[Mao Zedong:] During the transition from the democratic revolution to adopting a socialist path, there exist two possibilities: one is socialism, the other is capitalism.  Our situation now is like this.  Fifty years from now, or one hundred years from now, the struggle between two lines will exist.  Even ten thousand years from now, the struggle between two lines will still exist.  When Communism is realized, the struggle between two lines will still be there.  Otherwise, you are not a Marxist.  This is unity existing among opposites.  If one only mentions one side of the two, that is metaphysics.  I believe in what Marx and Lenin have said, that the path [of advance] would be tortuous.  From the era of Lenin to the era of Khrushchev and Brezhnev, the Soviet Union has changed.  But in the future it is certain that it will return to Lenin’s path.  China is also like this.  It may turn to revisionism in the future, but it will eventually return to the path of Marx and Lenin.  Our state now is, as Lenin said, a capitalist state without capitalists.  This states protects capitalist rights, and the wages are not equal.  Under the slogan of equality, a system of inequality has been introduced.  There will exist a struggle between two lines, the struggle between the advanced and the backward, even when Communism is realized.  Today we cannot explain it completely.….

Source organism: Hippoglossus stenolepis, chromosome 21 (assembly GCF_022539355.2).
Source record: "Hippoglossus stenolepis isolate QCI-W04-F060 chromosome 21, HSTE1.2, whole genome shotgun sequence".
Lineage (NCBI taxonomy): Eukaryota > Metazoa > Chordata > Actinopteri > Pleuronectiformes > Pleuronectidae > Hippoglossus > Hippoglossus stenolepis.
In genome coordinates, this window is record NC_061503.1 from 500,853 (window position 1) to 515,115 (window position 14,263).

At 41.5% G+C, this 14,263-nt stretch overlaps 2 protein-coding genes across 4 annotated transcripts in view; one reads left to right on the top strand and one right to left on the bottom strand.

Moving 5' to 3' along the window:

You should not completely copy China’s experience, and should think for yourself.  According to Marx, his theory is a guideline for action, but not a doctrine.

On June 21, 1997, the Cambodian government requested the UN to assist in establishing a tribunal to prosecute those responsible for crimes committed during the DK period.